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There's No Business Like Show Business

(DVD - 2001)
Average Rating: 3 stars out of 5.
There's No Business Like Show Business
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Musical depiction of the lives of the Donahues, a veteran vaudeville family.
Title: There's no business like show business
[videorecording]
Publisher: Beverly Hills, Calif. : 20th Century Fox Home Entertainment, c2001
Characteristics: 1 videodisc (118 min.) : sd., col. ; 4 3/4 in
Notes: Originally issued as a motion picture in 1954
From a story by Lamar Trotti
Summary: Musical depiction of the lives of the Donahues, a veteran vaudeville family.
Branch Call Number: THERES NO BUSINESS
Statement of Responsibility: Twentieth Century Fox ; screenplay by Phoebe and Henry Ephron ; produced by Sol C. Siegel ; directed by Walter Lang
Credits: Director of photography, Leon Shamroy ; film editor, Robert Simpson ; music and lyrics by Irving Berlin ; dances and musical numbers staged by Robert Alton.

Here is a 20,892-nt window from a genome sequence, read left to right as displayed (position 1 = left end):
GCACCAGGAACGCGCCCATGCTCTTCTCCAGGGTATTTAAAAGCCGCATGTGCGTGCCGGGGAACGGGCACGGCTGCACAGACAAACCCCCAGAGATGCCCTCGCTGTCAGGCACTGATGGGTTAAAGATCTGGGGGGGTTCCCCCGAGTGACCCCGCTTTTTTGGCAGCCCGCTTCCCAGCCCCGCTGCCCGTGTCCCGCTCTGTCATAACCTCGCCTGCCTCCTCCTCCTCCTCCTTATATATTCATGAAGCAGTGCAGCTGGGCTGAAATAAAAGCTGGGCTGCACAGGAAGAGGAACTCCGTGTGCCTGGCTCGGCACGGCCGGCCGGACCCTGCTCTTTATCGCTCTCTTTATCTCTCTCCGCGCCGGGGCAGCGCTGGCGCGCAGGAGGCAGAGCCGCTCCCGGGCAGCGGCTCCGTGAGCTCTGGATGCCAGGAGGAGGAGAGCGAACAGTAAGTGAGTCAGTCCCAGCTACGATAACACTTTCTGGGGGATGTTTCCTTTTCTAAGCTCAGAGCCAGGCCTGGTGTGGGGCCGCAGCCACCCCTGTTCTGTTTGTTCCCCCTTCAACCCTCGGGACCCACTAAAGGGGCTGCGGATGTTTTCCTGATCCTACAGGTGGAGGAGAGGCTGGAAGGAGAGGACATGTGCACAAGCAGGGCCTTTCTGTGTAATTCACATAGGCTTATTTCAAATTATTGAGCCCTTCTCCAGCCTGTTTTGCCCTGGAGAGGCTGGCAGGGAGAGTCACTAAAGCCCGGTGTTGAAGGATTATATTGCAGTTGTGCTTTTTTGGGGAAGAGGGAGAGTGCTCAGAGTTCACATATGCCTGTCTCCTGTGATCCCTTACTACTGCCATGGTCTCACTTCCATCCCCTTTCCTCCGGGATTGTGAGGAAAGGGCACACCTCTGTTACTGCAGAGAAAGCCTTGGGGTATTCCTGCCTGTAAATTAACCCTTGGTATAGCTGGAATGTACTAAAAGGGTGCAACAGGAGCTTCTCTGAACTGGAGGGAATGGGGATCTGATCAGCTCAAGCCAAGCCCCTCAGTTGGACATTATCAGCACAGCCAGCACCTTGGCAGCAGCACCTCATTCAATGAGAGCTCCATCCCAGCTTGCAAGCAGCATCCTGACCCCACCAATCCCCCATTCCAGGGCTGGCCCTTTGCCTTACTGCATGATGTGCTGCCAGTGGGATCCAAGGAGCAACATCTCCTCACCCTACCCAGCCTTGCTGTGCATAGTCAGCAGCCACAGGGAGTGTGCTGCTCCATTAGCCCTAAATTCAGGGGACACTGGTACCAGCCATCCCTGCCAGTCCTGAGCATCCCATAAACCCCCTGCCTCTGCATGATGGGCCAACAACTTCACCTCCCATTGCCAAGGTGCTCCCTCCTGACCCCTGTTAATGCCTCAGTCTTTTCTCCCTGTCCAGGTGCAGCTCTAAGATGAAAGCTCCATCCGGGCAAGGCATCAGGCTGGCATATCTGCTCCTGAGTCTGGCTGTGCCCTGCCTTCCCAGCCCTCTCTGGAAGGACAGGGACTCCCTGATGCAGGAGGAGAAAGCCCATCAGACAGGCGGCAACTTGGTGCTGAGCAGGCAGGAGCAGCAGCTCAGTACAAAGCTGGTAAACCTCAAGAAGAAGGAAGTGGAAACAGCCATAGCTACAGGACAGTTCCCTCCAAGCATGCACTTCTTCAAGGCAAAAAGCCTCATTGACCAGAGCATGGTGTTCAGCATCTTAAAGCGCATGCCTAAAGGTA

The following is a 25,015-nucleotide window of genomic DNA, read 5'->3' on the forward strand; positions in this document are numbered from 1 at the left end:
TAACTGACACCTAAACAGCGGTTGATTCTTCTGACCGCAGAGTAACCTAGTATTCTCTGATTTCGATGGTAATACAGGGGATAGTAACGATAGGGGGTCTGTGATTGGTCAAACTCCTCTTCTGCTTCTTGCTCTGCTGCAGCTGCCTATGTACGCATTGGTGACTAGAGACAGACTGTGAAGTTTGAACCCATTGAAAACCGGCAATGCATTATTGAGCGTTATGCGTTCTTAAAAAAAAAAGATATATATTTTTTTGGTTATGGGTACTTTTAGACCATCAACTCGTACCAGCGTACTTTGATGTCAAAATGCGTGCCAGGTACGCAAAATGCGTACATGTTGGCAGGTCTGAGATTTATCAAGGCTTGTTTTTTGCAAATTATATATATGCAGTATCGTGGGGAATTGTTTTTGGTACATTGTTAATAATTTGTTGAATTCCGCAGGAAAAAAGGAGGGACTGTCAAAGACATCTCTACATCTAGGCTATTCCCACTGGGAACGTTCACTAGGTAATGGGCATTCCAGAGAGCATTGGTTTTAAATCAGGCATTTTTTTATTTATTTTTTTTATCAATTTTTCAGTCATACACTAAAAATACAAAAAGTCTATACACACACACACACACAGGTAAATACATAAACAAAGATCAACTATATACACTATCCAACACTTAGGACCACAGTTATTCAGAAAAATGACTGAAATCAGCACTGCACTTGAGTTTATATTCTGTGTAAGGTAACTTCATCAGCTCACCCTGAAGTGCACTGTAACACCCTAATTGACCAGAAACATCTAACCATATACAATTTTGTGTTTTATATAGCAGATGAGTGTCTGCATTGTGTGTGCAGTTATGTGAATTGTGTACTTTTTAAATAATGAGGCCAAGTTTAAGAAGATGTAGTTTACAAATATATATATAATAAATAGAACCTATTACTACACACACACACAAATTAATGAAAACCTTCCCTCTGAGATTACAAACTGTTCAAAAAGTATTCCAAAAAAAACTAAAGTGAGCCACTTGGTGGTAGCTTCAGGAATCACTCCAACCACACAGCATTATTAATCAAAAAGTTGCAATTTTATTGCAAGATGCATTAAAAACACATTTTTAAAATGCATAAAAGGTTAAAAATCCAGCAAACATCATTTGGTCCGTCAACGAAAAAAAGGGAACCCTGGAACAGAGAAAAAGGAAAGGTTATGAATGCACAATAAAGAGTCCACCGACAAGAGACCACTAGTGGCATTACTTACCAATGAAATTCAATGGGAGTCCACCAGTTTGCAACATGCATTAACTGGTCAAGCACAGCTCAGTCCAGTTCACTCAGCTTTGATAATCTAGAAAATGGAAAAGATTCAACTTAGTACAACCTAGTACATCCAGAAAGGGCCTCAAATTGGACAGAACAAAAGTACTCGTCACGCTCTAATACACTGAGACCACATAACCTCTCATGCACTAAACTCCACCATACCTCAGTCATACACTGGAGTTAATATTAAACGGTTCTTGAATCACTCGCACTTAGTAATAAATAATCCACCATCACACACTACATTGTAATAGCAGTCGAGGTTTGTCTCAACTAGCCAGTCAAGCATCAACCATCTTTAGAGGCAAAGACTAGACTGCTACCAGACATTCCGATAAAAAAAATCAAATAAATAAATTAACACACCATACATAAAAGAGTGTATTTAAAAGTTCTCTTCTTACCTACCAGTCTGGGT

Performers: Ethel Merman, Donald O'Connor, Marilyn Monroe, Dan Dailey, Johnnie Ray, Mitzi Gaynor.
System Details: DVD format
Other Language: Language tracks: English; subtitles: Spanish
Subject Headings: Feature films Musical films
Topical Term: Feature films
Musical films
Publisher No: 2001445
2001408
MARC Display»

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May 29, 2012
  • Froster rated this: 2.5 stars out of 5.

Definitely falls into the "so awful it's worth seeing" category. Marilyn is in her "what the hell am I doing?" period, before she discovered her groove. Her self-conscious over-enunciating is unintentionally hilarious, and it's fun to watch her try, try, try to make sense of her lines. (She needn't have bothered). Merman, O'Connor, Dailey and Gaynor are all high-octane show biz; they're all on an entirely different planet, and one would be tempted to cut off their oxygen supply, if one believed it actually would do any good. Exhibit number one: the absurd "Lazy" number performed by Monroe supine on a divan (in quite possibly the worst costume worn in her entire career) whilst O'Connor and Gaynor gyrate around her like Kay Thompson on speed. However, when Marilyn sizzles through "Heat Wave", you realize exactly why she survived this turkey. Sex sold (even though it's more than a bit oversold), even in Eisenhower's heyday.

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app16 Version Borgsjo Last updated 2014/10/27 11:47